Tag Archives: lever knitting

Lever Knitting Learned(ish)

It turns out I’m not as fond of it as I thought I’d be.  It might have something to do with the fact that I have a strong preference for circular needles over straights, and that my ring finger is so used to curling under to help support the needle instead of extending out to hold the yarn.  I’m glad that I tried it, though, because the Great Lever Knitting Experiment of 2012 sparked the Great Knitting Styles Experiment of 2012.

That is, I finally figured out how to knit continental style.  It’s probably been five years since I even tried, and ten years since my first attempt.  This time, however, I made it work.  My problems all stemmed, it would seem, from funky tension and an inability to use a finger other than my left pointer to control which stitches leave the left needle.  Now, I can use my left thumb to control the stitches on the left needle, and my left ring finger finally figured out how to control the tension.  I’m still not totally comfortable with it, but I think that if I ever do stranded colorwork, I’ll be able to hold at least one color in my left hand.

My problem areas are always the initial and final two stitches, no matter what method, so I’ve been knitting narrow pieces.

On this swatch, the gauge change is obvious between lever knitting (lower section, very uneven, relatively loose gauge), continental knitting (middle section, very tight but even gauge), and my normal style (top section, relatively loose, even gauge).

I also started thinking about how to knit faster holding my yarn in my right hand.  I normally pinch my yarn between thumb and pointer.  When I work with two colors, I pinch one color with my pointer and one with my middle finger.  I’ve seen other people work with the yarn going over their right pointer, but could never figure out how to keep proper tension.  Enter this YouTube video.

I modified her method a little bit, wrapping the yarn around my ring finger and just draping it over my pointer, just like I would on my left hand for continental style knitting.

I can tension the yarn by squeezing my middle or pinky finger in.  The biggest bonus is that my left hand doesn’t have to do anything different.  Considering how cranky my left hand can be, this is a big advantage.  Here’s what my right hand looks like when I’m holding a needle (note that my thumb has nothing to do with controlling the yarn, it’s only because of the angle of the photo that it might look that way):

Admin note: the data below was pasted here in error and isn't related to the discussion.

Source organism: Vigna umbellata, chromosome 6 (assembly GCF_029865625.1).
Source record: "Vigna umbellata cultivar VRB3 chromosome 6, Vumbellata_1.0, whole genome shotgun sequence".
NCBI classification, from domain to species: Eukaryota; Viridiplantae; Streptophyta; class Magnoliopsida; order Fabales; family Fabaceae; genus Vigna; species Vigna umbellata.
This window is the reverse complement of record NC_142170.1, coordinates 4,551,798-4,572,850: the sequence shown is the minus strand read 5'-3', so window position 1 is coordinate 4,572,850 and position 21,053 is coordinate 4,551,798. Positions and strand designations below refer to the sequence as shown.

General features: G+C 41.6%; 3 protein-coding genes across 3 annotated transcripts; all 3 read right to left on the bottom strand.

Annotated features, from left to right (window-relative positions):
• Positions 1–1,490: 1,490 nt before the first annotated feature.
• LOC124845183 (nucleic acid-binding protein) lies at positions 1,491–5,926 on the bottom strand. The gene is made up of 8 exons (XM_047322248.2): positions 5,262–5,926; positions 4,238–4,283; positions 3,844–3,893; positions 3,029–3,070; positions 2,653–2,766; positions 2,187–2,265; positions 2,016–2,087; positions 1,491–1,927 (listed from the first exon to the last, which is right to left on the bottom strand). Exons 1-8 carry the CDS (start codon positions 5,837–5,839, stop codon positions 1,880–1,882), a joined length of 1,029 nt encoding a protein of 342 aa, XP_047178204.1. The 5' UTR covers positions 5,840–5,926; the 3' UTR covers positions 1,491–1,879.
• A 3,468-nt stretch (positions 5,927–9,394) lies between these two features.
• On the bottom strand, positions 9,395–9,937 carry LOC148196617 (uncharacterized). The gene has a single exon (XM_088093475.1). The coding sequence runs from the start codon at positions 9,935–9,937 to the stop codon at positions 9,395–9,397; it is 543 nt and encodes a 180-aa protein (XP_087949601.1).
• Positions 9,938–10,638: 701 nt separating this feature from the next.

I don’t have the method perfect yet, but when it works, it really works.  A speed that feels comfortable with this method is already as fast as a comfortable speed my old way, and I’ve only spent 15 minutes or so knitting little swatches.  This green swatch is all done with the yarn over my right pointer.  The gauge here is tighter than my normal gauge, but not as tight as in continental, and very, very even.

Maybe one of these days I’ll set up a YouTube channel so I can show the action involved instead of just posting awkward still shots taken with my left hand.  I guess that means I’ll need a tripod as well.  I can’t think of a better reason to put this off.


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I Have to Learn Lever Knitting

For serious.  Like, right now.  Because I knit relatively fast for someone who throws her yarn (i.e. knits English style, with the yarn in the right hand), but it’s still so much slower than my friends who knit continental/German style.  I knit this way mainly because it’s the way that I was taught.  The other reason involves a left hand that’s a total idiot, and several very bad experiences with multiple dropped stitches for every stitch successfully completed when I was learning continental knitting.

Lever knitting is fast.  It would probably make me a faster knitter than my continental-knitting friends if I could get proficient, which would be awesome.  And I still get to hold my yarn in my right hand!  “In your face, continental knitters,” I would say.  “My left hand might be spastic, but I can knit fast now, too.  Oh, you aren’t done with your row yet?  Yep, I just blew past that stitch marker.  Guess you’ll just have to catch up on the next round!”  (Sorry, left hand.  You still get to hold the yarn when we crochet, all right?  And you get to say when stitches leave the left needle, which you’re very good at.  I love you really.  Please don’t get cranky now.)

So, this is one of my goals for this year.  Figure out lever knitting, hopefully before I get to the next ribbing section of my fuzzy pants.  I could change styles there and not worry about a gauge change being obvious and ugly.  I’m 1/4 of the way through the top fold-over part, and anticipate completing that some time this week or next, and then, LEVER KNITTING!

YouTube videos of the Yarn Harlot and a woman who learned from the Yarn Harlot are great references.

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